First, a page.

What About the Family?: Practices of Responsibility in Care

ISBN : 9780190624880

Hilde Lindemann; Janice McLaughlin; Marian A. Verkerk
224 ページ
140 x 210 mm

Health and social care decisions, and how they impact a family, are often viewed from the perspective of the individual family member making them-for example, the role of the parent in surrogacy questions, the care of the elderly, or decisions that involve fetuses or organ donations. What About the Family? represents a concerted, collaborative effort to depart from this practice-it rather shows that the family unit as a whole is intrinsic and inseparable from patient's ethical decisions. This deeper level of thinking about families and health care poses an entirely new set of difficult questions. Which family members are relevant in influencing a patient? What is a family, in the first place? What duties does a family have to its own members?

What makes an ethics of families distinctive from health care ethics, an ethic of care or feminist ethics is that it theorizes relationships characterized by ongoing intimacy and partiality among people who are not interchangeable, and remains centered on the practices of responsibility arising from these relationships.

What About the Family? edited by bioethicists Hilde Lindemann, Marian Verkerk, and Janice McLaughlin, represents an interdisciplinary effort, drawing, among other resources, on its authors' backgrounds in sociology, nursing, philosophy, bioethics, and the medical sciences. Contributors begin from the assumption that any ethical examination of the significance of family ties to health and social care will benefit from a dialogue with the debates about family occuring in these other disciplinary areas, and examine why families matter, how families are recognized, how families negotiate responsibilities, how families can participate in treatment decision making, and how justice operates in families.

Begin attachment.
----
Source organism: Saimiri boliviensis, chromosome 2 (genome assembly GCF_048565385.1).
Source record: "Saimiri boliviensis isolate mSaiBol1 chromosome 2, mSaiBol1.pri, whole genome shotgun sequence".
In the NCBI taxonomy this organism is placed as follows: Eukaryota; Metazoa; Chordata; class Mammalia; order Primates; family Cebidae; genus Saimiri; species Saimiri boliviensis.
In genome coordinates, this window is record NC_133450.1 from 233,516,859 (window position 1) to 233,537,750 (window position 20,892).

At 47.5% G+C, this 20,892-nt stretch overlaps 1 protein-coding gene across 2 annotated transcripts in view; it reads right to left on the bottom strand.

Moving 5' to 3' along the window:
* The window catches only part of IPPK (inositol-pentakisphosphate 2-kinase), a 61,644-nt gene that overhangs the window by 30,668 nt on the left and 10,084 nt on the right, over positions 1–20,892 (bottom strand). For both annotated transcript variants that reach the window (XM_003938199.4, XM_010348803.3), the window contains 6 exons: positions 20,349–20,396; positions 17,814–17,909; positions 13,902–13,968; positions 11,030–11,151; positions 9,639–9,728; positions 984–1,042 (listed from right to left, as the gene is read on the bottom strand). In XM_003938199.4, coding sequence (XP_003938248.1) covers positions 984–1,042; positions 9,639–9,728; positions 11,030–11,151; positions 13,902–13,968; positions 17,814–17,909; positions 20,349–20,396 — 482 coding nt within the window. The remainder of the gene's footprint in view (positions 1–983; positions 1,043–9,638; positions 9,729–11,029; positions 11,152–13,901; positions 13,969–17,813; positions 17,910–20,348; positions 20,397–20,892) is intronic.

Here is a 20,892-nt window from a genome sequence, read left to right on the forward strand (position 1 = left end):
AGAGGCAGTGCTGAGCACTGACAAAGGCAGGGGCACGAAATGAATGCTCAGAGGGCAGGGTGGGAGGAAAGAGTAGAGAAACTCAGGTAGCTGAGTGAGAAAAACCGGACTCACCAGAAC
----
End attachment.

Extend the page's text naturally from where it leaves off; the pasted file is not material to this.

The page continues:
Introduction: Hilde Lindemann, Janice McLaughlin, and Marian Verkerk
Chapter 1: Why Families Matter, Hilde Lindemann
Case Study: Lesbian Parents' Search for The Right Way to Disclose Donor Conception to Their Children, Veerle Prevost
Chapter 2: Recognizing Family, Janice McLaughlin
Case Study: The Family Imperative in Genetic Testing, Lorraine Cowley
Case Study: What Counts as a Family-And Who Is to Decide? Margareta Hyden
Chapter 3: Negotiating Responsibilities, Marian A. Verkerk
Case Study: Paternal Responsibility for Children and Pediatric Hospital Policies in Romania, Daniela Cuta
Case Study: Family Care-Giving as a Problematic Category, Jacqueline Chin
Chapter 4: Health Care Decisions, Ulrik Kihlbom and Christian Munthe
Case Study: Family-Centeredness as Resource and Complication in Outpatient Care with Weak Adherence, Using Adolescent Diabetes Care as a Case in Point, Andre Herlitz and Christian Munthe
Case Study: Annie's Problem, Jackie Leach Scully
Chapter 5: Justice, Intimacy, and Autonomy
Jamie Lindemann Nelson and Simon Woods
Case Study: Young Carers, Gideon Calder
Case Study: Autism, Family Life, and Epistemic Injustice: A Case Study, Richard Ashcroft


Hilde Lindemann is Emerita Professor of Philosophy at Michigan State University. A Fellow of the Hastings Center and a past president of the American Society for Bioethics and Humanities, her ongoing research interests are in feminist bioethics, feminist ethics, the ethics of families, and the social construction of persons and their identities. She is the former editor of The Hastings Center Report as well as of Hypatia: A Journal of Feminist Philosophy.; Marian Verkerk is Full Professor Ethics of Care at the University Medical Centre of Groningen (UMCG) and the University of Groningen. She is interested in exploring how questions of morality and ethics are embedded in relational perspectives and experiences of care. She was previously program leader of an international research consortium on Ethics of Families. Since 2017 she has served as project leader on Patient Engagement at the UMCG.; Janice McLaughlin is Professor of Sociology at Newcastle University. Her research interests focus on childhood disability and the examination of its surrounding social and institutional worlds, including family. Though a sociologist, she draws from associated disciplines such as anthropology and bioethics, with a strong emphasis on empirical qualitative research. Her most recent book (with Edmund Coleman-Fountain and Emma Clavering) is Disabled Childhoods: Monitoring Differences and Emerging Identities (Routledge, 2018).